Muslims attacking Christianity a second time in Jerusalem during this century give birth to a real religious war between Christians and Muslims, whereas since the Arab conquest, the struggle between the two camps was mainly political. Jerusalem is now the main issue. For many generations Jerusalem will change hands constantly, the Jews often paying the price for each of her conquests.
But none of these conquerors will be able to preserve this city this one having to become again at the end of this third guard of the night the capital of the land promised to the Jews. It is morning (dawn) that will mark these times.
This is the meaning of the end of the psalm of this generation:

(extract of the psalm 101 associated to this generation, verses 6 to 8 )

  • My eyes are upon the faithful of the land to dwell with me; he who goes on the way of the innocent, he will serve me.
  • He will not dwell within my house; he who practices deceit, who speaks lies, will not be established before my eyes.
  • Betimes I cut down all the wicked of the earth; to cut down from the city of the Lord all workers of violence.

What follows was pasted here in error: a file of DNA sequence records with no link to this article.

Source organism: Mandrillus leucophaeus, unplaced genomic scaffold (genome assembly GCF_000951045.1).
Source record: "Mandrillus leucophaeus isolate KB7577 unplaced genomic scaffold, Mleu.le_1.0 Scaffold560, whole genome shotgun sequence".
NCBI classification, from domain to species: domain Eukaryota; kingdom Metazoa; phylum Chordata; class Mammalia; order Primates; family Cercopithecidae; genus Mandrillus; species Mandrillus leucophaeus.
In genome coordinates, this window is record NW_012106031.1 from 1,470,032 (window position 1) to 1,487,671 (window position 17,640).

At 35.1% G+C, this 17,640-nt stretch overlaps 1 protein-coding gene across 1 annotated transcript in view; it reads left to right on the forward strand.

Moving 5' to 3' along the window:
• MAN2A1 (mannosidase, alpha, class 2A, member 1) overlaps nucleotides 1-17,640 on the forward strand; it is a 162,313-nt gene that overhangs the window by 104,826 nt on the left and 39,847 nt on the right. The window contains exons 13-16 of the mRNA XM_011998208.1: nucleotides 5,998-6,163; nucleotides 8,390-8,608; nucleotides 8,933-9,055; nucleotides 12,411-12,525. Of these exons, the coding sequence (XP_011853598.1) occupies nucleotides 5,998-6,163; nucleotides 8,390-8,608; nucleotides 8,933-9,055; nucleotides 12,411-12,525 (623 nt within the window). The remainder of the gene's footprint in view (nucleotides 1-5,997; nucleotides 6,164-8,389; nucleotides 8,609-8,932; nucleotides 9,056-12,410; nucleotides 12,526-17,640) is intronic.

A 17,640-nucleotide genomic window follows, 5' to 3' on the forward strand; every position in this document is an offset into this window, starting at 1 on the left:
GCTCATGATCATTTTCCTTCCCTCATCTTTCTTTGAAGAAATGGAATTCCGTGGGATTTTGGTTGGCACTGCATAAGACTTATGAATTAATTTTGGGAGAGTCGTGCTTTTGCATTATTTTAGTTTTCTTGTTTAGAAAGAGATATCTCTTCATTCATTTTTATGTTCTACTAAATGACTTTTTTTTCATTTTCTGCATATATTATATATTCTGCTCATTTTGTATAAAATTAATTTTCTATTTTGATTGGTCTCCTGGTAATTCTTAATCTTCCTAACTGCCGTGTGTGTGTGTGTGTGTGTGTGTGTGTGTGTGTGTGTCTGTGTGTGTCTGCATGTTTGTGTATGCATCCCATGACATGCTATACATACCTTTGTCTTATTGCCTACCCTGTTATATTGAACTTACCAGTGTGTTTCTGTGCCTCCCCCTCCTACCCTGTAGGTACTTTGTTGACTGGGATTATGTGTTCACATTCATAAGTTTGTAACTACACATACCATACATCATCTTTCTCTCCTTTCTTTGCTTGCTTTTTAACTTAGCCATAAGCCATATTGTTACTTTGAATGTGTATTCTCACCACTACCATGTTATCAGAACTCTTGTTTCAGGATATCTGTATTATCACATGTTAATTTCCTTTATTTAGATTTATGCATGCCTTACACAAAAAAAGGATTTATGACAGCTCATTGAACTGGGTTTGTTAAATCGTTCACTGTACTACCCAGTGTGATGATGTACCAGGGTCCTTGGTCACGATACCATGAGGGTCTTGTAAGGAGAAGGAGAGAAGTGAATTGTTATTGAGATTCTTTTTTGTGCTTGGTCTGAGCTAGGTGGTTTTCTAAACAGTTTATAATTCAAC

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[1] According to Henri Graetz: « HISTORY OF THE JEWS / THIRD PERIOD – DISPERSION ». Second epoch – Science and Jewish poetry at their peak. Chapter III – The Five Isaacs and Yitshaki – (1070-1096). (French: « HISTOIRE DES JUIFS / TROISIÈME PÉRIODE — LA DISPERSION ». Deuxième époque — La science et la poésie juive à leur apogée. Chapitre III — Les cinq Isaac et Yitshaki — (1070-1096) ).

[2] According to Henri Graetz: « HISTORY OF THE JEWS / THIRD PERIOD – DISPERSION ». Second epoch – Science and Jewish poetry at their peak. Chapter III – The Five Isaacs and Yitshaki – (1070-1096). (French: « HISTOIRE DES JUIFS / TROISIÈME PÉRIODE — LA DISPERSION ». Deuxième époque — La science et la poésie juive à leur apogée. Chapitre III — Les cinq Isaac et Yitshaki — (1070-1096) ).

[3] Bernhard Blumenkranz: « Jews and Christians in the Western World, 430-1096 ». (French: « Juifs et Chrétiens dans le monde occidental, 430-1096 ».  (p. 21) ).

[4] Bernhard Blumenkranz: « Jews and Christians in the Western World, 430-1096 ». (French: « Juifs et Chrétiens dans le monde occidental, 430-1096 ». (p. 314) ).

[5] Bernhard Blumenkranz: « Jews and Christians in the Western World, 430-1096 ». Chapter « Missionary Competition ». (French: « Juifs et Chrétiens dans le monde occidental, 430-1096 ».  Chapitre « La concurrence missionnaire ». (p. 68-69) ).